Thursday, February 20, 2014

Introduction to Sharp and Pointy Things

The bravest thing I have ever done is willingly put a pair of safety scissors in my three-year-old's hands.

Allowing my daughter to play with scissors is a huge step along my path to conquering motherhood paranoia. I cannot tell you the number of times I have had frightening hallucinations of what could happen if either of my girls came charging into the kitchen while I was chopping vegetables. It's almost second nature now for me to always hold the cutlery high over my head as I'm moving around, even if they aren't even in the house!

My friend Stacy lets her daughter use knives! She lets her chop her own food up! The very thought of allowing my daughter anywhere near sharp pointy objects fills me with a terrible dread that I cannot even logically explain!

Something my sister-in-law said to me once sticks with me to this day, though. She's a child psychologist working for our area schools. It's her job to assess children to see if they're even ready for school or if they have any learning disabilities or may be gifted. She said to me once, "You'd be surprised the number of kids I see who don't know how to use scissors before Kindergarten."

I'll be honest here. I didn't know that was a requirement. I thought using scissors was a skill kids learned in Kindergarten! Not before they even started!

Though, it does bring back memories. I'm pretty sure I was the only kid in Kindergarten who didn't know how to tie her own shoes. I was the only one wearing Velcro. I'm pretty sure all the other kids were secretly making fun of me. I remember feeling embarrassed, for maybe the first and only time in my life, when my teacher said in an astounded voice, "You don't know how to tie your shoes?" It's the very same tone of astonishment Sarah Heren used when she asked me, in high school, "You don't believe in God?"

That's another story entirely, though.

Let's get back to talking about the terror of allowing my three-year-old to cut things. It turns out she's surprisingly very good.

It's also adorable that she has to open the scissors with both hands before she can squeeze them shut again to actually do any cutting. When we first bought her the scissors, we set her at the table with a piece of construction paper and let her go to town. But as I've been out and about at the book stores, browsing the learning sections with all the gorgeous workbooks (I wish I could afford every single one), I remember noticing one book that was all nothing but scissor skill projects.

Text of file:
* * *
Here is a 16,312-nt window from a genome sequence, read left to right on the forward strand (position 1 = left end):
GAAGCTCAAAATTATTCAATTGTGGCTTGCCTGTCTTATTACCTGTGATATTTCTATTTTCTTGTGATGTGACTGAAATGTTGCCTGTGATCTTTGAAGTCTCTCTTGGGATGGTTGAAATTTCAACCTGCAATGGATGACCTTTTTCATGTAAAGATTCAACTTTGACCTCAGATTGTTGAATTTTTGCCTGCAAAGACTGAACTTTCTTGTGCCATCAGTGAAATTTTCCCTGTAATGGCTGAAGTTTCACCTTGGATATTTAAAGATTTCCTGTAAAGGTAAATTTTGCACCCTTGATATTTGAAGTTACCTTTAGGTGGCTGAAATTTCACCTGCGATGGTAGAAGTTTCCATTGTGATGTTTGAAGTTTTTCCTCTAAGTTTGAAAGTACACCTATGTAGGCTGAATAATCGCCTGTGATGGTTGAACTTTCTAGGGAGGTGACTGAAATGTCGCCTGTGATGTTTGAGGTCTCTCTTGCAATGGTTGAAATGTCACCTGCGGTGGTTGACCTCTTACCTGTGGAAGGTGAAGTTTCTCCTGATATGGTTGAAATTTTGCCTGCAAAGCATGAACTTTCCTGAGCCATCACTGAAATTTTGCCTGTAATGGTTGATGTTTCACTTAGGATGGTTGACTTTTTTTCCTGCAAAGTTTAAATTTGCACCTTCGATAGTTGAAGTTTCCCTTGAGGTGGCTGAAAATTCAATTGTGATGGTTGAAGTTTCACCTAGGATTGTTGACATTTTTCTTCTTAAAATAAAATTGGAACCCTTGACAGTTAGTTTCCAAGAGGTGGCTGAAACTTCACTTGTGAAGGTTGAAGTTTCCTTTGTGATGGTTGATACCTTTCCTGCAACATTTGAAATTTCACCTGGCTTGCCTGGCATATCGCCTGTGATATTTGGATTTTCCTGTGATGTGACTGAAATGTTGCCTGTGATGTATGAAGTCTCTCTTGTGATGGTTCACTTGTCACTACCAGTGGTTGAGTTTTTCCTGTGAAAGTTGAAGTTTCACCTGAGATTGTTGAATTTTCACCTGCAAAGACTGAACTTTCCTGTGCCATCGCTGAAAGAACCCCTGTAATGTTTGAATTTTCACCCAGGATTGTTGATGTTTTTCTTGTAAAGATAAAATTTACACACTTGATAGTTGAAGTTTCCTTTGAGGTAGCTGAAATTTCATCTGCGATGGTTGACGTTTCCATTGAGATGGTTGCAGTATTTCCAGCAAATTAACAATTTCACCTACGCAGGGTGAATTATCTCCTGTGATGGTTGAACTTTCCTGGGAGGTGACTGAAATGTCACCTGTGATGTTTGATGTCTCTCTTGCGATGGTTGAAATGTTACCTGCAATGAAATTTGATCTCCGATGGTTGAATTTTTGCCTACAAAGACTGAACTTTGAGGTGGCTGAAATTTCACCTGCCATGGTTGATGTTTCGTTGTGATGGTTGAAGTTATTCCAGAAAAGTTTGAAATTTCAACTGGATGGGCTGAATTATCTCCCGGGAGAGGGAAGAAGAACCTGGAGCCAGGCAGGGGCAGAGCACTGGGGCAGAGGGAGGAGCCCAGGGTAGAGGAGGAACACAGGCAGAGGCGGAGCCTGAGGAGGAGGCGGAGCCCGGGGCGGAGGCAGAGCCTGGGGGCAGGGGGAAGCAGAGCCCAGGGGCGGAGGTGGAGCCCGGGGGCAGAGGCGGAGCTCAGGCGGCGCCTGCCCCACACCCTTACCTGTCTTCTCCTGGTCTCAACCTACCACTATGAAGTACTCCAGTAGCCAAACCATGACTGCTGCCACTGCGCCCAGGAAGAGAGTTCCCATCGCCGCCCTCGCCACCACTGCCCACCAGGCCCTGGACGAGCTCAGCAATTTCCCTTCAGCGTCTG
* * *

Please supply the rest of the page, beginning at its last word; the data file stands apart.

Sunday I was sitting here at the computer working on something or other, and I thought, "Hm. I wonder if there are any free scissor skill projects online I can print?" Because we finally got more ink for our printer and why not put it to use, right? So I Googled "free scissor skills printables" and the search results came up with a large selection of web pages to browse. I clicked the first one for DLTK's Crafts for Kids to get the clown and balloons pictured above, and a small handful of other ones.

This week I learned just how frustrating it is to work with preschoolers. Maybe it's just my daughter, but she has the shortest attention span in the world. I had to tell her so many times to "stop looking at me and pay attention to what you're doing!" Trying desperately not to sound panicked because I was totally terrified that she was going to cut her fingers off. With safety scissors. I know.

The funny thing is that I found her using safety scissors even more terrifying than that one time I let her stand on the step stool and help me chop vegetables for dinner. Uh huh huh huh huh... Yeah. Not doing that again any time soon.


  1. I may let her use butter knives, but funny thing is, I'm terrified of the safety scissors too!!!

    1. Hahaha! I know the knives you let her use are super dull and everything, but there's this tiny little me inside cringing in a corner every time I see her with one. It's crazy and completely illogical on my part, I admit!

  2. I remember reading something about how other, "more primitive" cultures don't do any kind of child-proofing. They have sharp tools, hunting implements, etc. all around, and they sort of just trust the kids to figure out that, "Ow, that sharp thing hurts. I better not play with it." and the kids DO figure it out. While I am not quite *that* laid back, I do try to make myself stand back and let the kids figure some things out on their own. Safety scissors don't bother me a bit - my only fear with them is that I'll look away and they'll cut something that wasn't meant to be cut, like the furniture, or the carpet, or their clothes...